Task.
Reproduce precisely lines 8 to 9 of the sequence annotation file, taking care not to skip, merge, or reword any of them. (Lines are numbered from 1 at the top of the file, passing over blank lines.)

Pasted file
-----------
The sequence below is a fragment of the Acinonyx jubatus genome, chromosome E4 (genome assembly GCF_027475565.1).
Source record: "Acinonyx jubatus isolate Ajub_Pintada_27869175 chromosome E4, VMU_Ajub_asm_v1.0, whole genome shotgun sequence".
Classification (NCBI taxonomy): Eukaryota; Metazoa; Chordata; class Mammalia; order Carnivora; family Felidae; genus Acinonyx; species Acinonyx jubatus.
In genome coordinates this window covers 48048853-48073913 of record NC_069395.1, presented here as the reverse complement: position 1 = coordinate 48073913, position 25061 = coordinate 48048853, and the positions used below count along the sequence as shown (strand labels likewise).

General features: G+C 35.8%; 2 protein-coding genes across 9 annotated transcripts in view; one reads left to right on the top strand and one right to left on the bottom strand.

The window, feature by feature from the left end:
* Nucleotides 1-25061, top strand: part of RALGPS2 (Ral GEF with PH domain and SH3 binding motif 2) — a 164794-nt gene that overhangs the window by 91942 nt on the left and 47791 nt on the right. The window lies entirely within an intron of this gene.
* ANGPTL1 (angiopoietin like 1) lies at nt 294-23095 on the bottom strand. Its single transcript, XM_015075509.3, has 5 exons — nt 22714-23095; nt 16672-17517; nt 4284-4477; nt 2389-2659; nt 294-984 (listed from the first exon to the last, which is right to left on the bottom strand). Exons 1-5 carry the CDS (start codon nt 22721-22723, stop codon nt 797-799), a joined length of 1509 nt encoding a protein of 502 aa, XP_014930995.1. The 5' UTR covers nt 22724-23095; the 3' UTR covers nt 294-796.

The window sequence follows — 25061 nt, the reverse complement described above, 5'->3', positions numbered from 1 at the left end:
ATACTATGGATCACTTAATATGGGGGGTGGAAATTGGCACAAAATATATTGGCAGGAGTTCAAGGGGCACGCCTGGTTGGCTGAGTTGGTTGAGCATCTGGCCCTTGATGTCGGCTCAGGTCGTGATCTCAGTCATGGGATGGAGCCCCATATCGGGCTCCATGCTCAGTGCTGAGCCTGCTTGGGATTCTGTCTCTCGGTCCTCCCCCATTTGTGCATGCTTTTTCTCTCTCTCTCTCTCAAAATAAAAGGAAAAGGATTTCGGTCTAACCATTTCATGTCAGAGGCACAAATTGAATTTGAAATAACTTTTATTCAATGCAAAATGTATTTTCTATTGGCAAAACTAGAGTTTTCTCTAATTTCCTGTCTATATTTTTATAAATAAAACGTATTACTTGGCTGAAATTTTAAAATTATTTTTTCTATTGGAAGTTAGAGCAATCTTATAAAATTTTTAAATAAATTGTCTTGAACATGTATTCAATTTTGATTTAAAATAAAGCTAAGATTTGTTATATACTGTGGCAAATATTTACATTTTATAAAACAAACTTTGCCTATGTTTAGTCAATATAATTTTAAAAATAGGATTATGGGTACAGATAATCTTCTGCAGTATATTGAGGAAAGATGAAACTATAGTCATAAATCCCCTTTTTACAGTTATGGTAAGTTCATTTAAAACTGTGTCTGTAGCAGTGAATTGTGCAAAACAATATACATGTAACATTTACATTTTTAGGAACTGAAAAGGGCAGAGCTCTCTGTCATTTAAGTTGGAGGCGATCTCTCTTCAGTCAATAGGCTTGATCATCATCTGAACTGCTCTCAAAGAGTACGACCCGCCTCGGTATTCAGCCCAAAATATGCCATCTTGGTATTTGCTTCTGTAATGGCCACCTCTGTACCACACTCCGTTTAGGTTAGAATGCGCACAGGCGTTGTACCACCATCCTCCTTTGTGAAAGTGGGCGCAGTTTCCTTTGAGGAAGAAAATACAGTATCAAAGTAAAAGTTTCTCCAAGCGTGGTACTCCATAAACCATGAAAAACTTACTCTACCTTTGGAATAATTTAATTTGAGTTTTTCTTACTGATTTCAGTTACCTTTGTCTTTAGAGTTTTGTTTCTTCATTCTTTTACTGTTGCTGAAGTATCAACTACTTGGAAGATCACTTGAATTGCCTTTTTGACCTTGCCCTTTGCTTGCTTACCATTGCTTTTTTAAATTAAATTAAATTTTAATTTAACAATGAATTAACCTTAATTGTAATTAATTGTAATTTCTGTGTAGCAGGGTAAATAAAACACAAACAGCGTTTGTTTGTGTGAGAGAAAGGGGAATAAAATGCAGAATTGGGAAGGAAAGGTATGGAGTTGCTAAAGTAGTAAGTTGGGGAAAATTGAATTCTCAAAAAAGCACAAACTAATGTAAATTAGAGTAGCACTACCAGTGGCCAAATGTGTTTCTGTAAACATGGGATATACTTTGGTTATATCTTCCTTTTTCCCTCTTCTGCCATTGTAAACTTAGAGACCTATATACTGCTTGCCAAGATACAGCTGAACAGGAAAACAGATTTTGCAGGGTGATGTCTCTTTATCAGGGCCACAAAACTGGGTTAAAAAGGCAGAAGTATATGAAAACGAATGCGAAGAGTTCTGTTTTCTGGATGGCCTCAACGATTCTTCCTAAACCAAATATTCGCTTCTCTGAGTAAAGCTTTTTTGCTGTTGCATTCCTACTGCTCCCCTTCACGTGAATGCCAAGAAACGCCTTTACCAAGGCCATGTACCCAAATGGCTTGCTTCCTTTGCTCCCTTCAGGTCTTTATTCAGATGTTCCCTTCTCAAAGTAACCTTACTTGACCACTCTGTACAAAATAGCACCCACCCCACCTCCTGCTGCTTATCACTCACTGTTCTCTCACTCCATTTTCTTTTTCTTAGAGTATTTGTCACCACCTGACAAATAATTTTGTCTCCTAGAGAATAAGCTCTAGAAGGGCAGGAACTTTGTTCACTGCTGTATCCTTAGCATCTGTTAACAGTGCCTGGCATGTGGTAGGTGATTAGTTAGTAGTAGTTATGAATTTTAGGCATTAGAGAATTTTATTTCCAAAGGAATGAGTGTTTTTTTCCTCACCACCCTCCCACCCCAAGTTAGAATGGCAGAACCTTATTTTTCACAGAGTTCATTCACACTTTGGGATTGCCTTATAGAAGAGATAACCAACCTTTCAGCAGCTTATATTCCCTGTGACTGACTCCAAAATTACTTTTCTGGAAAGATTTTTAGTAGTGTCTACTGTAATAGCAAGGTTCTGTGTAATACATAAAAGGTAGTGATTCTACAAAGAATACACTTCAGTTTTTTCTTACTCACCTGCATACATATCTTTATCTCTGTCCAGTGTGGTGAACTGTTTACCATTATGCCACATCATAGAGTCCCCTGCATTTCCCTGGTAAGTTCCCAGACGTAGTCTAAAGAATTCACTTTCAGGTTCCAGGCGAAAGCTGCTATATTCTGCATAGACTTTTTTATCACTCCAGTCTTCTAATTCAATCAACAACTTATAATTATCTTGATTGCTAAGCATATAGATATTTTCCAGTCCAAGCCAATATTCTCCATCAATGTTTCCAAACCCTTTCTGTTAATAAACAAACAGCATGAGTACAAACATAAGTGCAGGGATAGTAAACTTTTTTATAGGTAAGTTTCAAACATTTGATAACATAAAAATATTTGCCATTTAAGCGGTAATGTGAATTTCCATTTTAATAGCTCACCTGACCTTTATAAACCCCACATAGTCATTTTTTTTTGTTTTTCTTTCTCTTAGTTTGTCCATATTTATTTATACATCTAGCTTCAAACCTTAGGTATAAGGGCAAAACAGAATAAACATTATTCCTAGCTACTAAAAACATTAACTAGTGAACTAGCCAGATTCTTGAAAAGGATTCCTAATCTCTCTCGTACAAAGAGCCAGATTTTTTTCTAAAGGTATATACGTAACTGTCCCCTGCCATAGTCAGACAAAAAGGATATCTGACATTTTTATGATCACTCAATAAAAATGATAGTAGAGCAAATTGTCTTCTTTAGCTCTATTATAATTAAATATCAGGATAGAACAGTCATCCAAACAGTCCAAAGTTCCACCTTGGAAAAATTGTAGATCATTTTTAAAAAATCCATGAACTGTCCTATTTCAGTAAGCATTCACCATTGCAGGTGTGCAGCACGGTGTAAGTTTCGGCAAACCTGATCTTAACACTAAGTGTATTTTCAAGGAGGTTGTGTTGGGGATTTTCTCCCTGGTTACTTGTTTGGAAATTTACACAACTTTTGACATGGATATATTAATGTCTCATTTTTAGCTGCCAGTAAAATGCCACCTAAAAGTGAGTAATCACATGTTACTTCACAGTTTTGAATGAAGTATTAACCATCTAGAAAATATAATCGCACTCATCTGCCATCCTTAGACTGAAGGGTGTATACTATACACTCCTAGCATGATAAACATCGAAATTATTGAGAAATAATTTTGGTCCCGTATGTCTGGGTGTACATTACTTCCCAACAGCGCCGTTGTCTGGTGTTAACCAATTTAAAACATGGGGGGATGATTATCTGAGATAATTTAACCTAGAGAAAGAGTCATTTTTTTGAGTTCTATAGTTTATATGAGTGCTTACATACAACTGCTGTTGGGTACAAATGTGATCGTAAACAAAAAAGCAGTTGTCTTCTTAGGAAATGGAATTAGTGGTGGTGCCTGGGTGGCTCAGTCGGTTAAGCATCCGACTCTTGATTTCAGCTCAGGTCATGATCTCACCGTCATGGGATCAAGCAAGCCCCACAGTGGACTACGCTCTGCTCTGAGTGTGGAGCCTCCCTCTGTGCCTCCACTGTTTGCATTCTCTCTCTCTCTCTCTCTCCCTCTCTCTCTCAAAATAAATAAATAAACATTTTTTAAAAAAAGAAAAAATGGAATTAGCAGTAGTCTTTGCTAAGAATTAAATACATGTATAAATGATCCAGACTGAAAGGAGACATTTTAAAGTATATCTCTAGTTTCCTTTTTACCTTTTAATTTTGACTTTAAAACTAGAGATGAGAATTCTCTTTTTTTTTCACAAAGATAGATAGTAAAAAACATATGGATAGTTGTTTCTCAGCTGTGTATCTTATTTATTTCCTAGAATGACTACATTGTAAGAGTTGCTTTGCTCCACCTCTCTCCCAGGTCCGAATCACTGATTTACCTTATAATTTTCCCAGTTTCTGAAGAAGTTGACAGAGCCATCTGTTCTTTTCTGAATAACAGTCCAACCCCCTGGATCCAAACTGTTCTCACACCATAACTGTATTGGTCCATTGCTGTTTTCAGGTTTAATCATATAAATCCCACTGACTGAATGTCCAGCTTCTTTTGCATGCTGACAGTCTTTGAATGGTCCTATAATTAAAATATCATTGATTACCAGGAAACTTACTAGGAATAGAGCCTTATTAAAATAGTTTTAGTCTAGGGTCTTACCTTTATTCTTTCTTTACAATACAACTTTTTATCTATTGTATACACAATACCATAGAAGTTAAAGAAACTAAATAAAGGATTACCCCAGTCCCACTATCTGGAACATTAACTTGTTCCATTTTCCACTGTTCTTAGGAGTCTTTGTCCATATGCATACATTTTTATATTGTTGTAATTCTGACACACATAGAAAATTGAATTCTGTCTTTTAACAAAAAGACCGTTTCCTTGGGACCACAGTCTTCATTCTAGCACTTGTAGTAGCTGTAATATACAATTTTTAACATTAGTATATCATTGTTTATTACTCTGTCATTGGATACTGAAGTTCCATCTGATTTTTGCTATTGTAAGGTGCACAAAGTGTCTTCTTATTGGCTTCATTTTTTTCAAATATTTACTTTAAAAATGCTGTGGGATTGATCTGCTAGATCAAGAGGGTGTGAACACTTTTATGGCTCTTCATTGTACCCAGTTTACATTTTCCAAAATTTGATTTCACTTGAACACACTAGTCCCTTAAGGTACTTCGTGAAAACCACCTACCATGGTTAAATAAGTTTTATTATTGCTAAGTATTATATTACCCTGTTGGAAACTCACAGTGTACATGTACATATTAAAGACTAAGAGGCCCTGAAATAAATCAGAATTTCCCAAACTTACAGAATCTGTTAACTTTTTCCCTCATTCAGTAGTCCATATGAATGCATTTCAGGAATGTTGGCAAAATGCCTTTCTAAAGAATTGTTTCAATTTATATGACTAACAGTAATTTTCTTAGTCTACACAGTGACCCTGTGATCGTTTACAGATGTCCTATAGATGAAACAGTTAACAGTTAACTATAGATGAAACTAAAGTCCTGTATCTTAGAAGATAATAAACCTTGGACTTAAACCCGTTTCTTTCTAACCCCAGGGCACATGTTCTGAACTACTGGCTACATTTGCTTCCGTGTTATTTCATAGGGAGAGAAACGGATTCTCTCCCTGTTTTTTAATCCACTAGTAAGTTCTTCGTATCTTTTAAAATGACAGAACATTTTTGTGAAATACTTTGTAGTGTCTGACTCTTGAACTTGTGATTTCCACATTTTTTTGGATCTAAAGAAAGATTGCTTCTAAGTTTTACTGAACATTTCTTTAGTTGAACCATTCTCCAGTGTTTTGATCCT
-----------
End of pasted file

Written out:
* ANGPTL1 (angiopoietin like 1) lies at nt 294-23095 on the bottom strand. Its single transcript, XM_015075509.3, has 5 exons — nt 22714-23095; nt 16672-17517; nt 4284-4477; nt 2389-2659; nt 294-984 (listed from the first exon to the last, which is right to left on the bottom strand). Exons 1-5 carry the CDS (start codon nt 22721-22723, stop codon nt 797-799), a joined length of 1509 nt encoding a protein of 502 aa, XP_014930995.1. The 5' UTR covers nt 22724-23095; the 3' UTR covers nt 294-796.

The window sequence follows — 25061 nt, the reverse complement described above, 5'->3', positions numbered from 1 at the left end: